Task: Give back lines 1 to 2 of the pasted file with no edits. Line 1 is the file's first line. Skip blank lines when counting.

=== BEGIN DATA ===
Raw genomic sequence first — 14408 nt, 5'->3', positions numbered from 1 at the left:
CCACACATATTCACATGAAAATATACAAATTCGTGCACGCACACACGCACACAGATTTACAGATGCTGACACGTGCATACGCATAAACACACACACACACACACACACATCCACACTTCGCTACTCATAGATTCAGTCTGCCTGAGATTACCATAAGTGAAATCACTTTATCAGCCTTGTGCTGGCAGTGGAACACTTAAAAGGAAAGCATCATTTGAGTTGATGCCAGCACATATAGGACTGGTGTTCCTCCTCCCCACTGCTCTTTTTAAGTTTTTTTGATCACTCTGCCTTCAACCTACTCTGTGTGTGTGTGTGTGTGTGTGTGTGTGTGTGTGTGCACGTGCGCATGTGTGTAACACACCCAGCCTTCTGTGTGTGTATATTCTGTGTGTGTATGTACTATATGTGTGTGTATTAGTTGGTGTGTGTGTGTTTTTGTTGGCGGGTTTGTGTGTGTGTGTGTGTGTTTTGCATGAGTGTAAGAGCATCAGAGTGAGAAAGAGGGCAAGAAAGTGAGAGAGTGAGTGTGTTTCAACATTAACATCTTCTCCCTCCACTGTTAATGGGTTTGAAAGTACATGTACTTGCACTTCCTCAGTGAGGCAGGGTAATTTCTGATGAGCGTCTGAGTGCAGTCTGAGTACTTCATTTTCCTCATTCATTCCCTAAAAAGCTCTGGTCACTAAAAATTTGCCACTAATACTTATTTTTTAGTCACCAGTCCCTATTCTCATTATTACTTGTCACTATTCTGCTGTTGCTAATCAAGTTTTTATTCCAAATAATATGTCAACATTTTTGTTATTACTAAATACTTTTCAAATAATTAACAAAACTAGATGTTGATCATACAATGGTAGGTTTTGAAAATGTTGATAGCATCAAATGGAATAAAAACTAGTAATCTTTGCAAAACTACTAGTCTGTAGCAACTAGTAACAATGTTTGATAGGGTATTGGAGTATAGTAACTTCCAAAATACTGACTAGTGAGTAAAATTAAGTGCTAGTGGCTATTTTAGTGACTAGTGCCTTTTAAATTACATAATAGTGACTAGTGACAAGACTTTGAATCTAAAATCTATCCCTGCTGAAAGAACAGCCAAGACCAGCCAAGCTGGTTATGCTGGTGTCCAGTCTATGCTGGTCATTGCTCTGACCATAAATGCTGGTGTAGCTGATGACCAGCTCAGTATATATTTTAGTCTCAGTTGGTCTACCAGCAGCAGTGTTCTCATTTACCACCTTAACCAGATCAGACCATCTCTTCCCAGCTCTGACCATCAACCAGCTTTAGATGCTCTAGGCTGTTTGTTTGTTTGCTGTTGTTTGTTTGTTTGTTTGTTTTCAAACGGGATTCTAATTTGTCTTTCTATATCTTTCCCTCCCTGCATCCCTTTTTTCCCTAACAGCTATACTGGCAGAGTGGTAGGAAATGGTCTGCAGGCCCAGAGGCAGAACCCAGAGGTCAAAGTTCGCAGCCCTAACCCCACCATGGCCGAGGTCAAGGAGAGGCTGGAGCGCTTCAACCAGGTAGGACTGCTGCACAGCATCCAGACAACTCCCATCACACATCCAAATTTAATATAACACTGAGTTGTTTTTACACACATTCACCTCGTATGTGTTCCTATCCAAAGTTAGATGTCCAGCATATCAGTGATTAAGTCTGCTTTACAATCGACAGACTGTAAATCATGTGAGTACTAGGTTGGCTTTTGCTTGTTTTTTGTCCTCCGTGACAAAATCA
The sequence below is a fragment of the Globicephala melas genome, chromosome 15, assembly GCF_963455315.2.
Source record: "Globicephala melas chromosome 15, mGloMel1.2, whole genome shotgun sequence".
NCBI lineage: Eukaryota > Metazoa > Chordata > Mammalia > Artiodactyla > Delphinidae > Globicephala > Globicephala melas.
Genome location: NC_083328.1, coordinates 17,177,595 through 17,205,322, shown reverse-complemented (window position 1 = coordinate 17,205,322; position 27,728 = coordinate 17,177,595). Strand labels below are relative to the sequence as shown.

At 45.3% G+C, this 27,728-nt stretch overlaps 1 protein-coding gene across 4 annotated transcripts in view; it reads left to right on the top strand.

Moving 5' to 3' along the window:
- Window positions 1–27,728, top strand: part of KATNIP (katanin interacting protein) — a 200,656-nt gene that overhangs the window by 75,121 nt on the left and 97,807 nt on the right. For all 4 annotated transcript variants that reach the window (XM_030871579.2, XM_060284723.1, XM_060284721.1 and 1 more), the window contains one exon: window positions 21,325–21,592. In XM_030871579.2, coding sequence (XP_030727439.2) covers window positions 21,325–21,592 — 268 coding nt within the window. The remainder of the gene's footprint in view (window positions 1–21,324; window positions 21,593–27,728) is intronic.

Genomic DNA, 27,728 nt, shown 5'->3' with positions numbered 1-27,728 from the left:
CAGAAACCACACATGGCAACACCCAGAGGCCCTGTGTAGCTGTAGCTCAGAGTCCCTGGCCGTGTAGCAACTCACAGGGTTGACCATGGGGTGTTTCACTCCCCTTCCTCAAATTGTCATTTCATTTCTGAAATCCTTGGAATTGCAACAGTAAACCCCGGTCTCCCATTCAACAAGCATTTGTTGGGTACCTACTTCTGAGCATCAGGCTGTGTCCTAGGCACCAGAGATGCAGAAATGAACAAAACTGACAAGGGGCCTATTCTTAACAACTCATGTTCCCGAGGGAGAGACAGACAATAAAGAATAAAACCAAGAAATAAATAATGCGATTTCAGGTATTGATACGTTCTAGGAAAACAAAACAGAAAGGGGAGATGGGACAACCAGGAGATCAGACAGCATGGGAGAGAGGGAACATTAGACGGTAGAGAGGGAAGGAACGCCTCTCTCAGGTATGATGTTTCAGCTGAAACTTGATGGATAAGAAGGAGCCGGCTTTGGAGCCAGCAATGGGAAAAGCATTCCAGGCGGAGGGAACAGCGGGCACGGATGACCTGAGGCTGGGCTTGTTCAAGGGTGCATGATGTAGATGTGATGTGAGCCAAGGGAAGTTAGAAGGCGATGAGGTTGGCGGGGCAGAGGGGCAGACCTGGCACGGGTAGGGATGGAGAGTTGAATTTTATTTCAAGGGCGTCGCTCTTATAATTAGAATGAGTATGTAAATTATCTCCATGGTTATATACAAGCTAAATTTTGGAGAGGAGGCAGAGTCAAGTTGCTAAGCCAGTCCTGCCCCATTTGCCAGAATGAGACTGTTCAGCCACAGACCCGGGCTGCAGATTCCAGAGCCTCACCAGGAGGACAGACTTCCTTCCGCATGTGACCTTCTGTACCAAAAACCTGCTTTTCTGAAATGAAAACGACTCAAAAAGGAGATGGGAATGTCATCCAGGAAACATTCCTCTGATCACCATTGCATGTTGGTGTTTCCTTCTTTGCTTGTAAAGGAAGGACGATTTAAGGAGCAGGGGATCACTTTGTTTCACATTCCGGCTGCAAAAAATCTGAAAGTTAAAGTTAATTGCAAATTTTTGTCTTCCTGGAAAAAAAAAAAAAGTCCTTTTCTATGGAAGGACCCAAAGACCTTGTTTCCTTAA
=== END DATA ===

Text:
Raw genomic sequence first — 14408 nt, 5'->3', positions numbered from 1 at the left:
CCACACATATTCACATGAAAATATACAAATTCGTGCACGCACACACGCACACAGATTTACAGATGCTGACACGTGCATACGCATAAACACACACACACACACACACACATCCACACTTCGCTACTCATAGATTCAGTCTGCCTGAGATTACCATAAGTGAAATCACTTTATCAGCCTTGTGCTGGCAGTGGAACACTTAAAAGGAAAGCATCATTTGAGTTGATGCCAGCACATATAGGACTGGTGTTCCTCCTCCCCACTGCTCTTTTTAAGTTTTTTTGATCACTCTGCCTTCAACCTACTCTGTGTGTGTGTGTGTGTGTGTGTGTGTGTGTGTGTGCACGTGCGCATGTGTGTAACACACCCAGCCTTCTGTGTGTGTATATTCTGTGTGTGTATGTACTATATGTGTGTGTATTAGTTGGTGTGTGTGTGTTTTTGTTGGCGGGTTTGTGTGTGTGTGTGTGTGTTTTGCATGAGTGTAAGAGCATCAGAGTGAGAAAGAGGGCAAGAAAGTGAGAGAGTGAGTGTGTTTCAACATTAACATCTTCTCCCTCCACTGTTAATGGGTTTGAAAGTACATGTACTTGCACTTCCTCAGTGAGGCAGGGTAATTTCTGATGAGCGTCTGAGTGCAGTCTGAGTACTTCATTTTCCTCATTCATTCCCTAAAAAGCTCTGGTCACTAAAAATTTGCCACTAATACTTATTTTTTAGTCACCAGTCCCTATTCTCATTATTACTTGTCACTATTCTGCTGTTGCTAATCAAGTTTTTATTCCAAATAATATGTCAACATTTTTGTTATTACTAAATACTTTTCAAATAATTAACAAAACTAGATGTTGATCATACAATGGTAGGTTTTGAAAATGTTGATAGCATCAAATGGAATAAAAACTAGTAATCTTTGCAAAACTACTAGTCTGTAGCAACTAGTAACAATGTTTGATAGGGTATTGGAGTATAGTAACTTCCAAAATACTGACTAGTGAGTAAAATTAAGTGCTAGTGGCTATTTTAGTGACTAGTGCCTTTTAAATTACATAATAGTGACTAGTGACAAGACTTTGAATCTAAAATCTATCCCTGCTGAAAGAACAGCCAAGACCAGCCAAGCTGGTTATGCTGGTGTCCAGTCTATGCTGGTCATTGCTCTGACCATAAATGCTGGTGTAGCTGATGACCAGCTCAGTATATATTTTAGTCTCAGTTGGTCTACCAGCAGCAGTGTTCTCATTTACCACCTTAACCAGATCAGACCATCTCTTCCCAGCTCTGACCATCAACCAGCTTTAGATGCTCTAGGCTGTTTGTTTGTTTGCTGTTGTTTGTTTGTTTGTTTGTTTTCAAACGGGATTCTAATTTGTCTTTCTATATCTTTCCCTCCCTGCATCCCTTTTTTCCCTAACAGCTATACTGGCAGAGTGGTAGGAAATGGTCTGCAGGCCCAGAGGCAGAACCCAGAGGTCAAAGTTCGCAGCCCTAACCCCACCATGGCCGAGGTCAAGGAGAGGCTGGAGCGCTTCAACCAGGTAGGACTGCTGCACAGCATCCAGACAACTCCCATCACACATCCAAATTTAATATAACACTGAGTTGTTTTTACACACATTCACCTCGTATGTGTTCCTATCCAAAGTTAGATGTCCAGCATATCAGTGATTAAGTCTGCTTTACAATCGACAGACTGTAAATCATGTGAGTACTAGGTTGGCTTTTGCTTGTTTTTTGTCCTCCGTGACAAAATCA